So many lists. Still a lot to do. My trip to Italy is a week away and I am nearly ready…but not quite. There’s still paring down and packing and final workshop preparations, but what else can I manage to cram in? A bit of gardening? A few Italian language lessons? House cleaning? Another pre-trip journal page? Alas, this will be my last blog post for a few weeks as I like to unplug and immerse myself fully in a place while traveling and teaching. I’ll share my journey upon my return. A presto!
Tips and Techniques– I typically start a new journal when traveling, but I don’t want a big blank page staring at me when I arrive. Instead, I try to do some pre-trip pages to set the stage. This really helps me begin to think about letter styles, subject matter, color schemes, and materials. You can see that here on the opening page of place names. My initial idea for “Just the Essentials” was to sketch my shoes and my art supplies. But after struggling with the shoes, I decided to pull in the color grid element from the opening page and simply list the supplies. Who knows what will come next! Do you like to start ahead or do you wait until you are on location to begin your travel sketching?
Heads up: If you are near New York City and looking to celebrate spring, check out the New York Botanical Garden’s Colors of Spring and Plein-Air Invitational on May 14. I may be very jet-lagged, but I’ll be there.
Spring is just about to burst forth here in New York. It’s a time many of us eagerly await; the long winter months nearly behind us. Just a few things are blooming now, but the pace will accelerate in the coming days with a procession of spring ephemerals, migratory birds, flowering trees and shrubs, and colorful bulbs. I went looking for spring yesterday and was pleased to spend time with star magnolia and forsythia before the rain came and temperatures fell from 60-to 40-degrees. Here’s wishing you time to wonder and enjoy the coming of spring in the days ahead.
Tips and Techniques– When you start using a new sketchbook, it’s worth taking time to experiment with different materials and techniques to see what you like best and what works well on the paper. I am testing a Handbook Journal with 140 lb watercolor paper and finding that I really like it for watercolor. However, my go-to Micron 02 pen runs out quickly on it, so I experimented here with a Pilot Metropolitan fountain pen and black DeAtramentis Document Ink. The line is a bit thicker than I’m used to, giving this page a more graphic quality. I’m not unhappy with it, but I’ll continue to test it, and other drawing tools, in the coming weeks. If you happen to be using this sketchbook brand, I’d love to know what your go-to pen or pencil is for it.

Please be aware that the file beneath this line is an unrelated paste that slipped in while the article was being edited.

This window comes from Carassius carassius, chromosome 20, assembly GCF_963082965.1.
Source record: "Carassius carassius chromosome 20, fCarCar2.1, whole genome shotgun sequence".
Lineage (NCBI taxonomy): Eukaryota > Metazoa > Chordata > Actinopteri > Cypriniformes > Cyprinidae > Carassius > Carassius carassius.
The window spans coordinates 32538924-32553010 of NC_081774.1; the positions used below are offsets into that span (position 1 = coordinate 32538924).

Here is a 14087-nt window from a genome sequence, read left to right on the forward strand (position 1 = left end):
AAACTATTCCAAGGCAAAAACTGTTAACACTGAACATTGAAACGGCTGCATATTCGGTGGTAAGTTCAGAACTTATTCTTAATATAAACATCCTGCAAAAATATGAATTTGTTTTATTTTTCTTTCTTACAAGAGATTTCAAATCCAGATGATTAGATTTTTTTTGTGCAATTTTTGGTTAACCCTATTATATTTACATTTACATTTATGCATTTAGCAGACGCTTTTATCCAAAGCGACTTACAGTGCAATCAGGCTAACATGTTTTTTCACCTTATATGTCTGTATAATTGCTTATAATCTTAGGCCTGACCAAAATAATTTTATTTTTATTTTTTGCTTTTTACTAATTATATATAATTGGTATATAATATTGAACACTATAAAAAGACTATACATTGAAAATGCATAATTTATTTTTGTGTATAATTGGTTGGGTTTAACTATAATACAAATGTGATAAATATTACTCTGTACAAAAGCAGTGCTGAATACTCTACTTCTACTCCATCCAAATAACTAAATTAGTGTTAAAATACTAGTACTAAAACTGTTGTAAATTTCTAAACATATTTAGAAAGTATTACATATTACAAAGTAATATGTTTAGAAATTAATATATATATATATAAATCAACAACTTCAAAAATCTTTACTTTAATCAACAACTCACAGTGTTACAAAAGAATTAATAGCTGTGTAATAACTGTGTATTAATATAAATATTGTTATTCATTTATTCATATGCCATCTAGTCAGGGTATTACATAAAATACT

I went to the New York Botanical Garden for the first time this weekend and it did not disappoint. A spectacular Orchid Show drew crowds to the historic conservatory, while thousands of visitors strolled the grounds on one of the first sunny days of spring. I could have spent hours painting orchids, but there simply wasn’t space. Instead, I wandered sunlight paths, soaking in the beauty of the place, and scoping out potential subjects for when I return in May to participate in this year’s Plein-Air Invitational.
In the Native Plant Garden, only a few bloodroot were in bloom, but I expect it will be putting on quite a show six weeks from now. At the margin of the garden’s large pool, I was drawn to a group of pitcher plants, still stunning despite being faded and dry. Later, a twisted and broken old willow tree at the edge of a wetland caught my eye. How ironic to find one of the few things on the grounds that had not been pampered or pruned, and yet, was uniquely beautiful all on its own.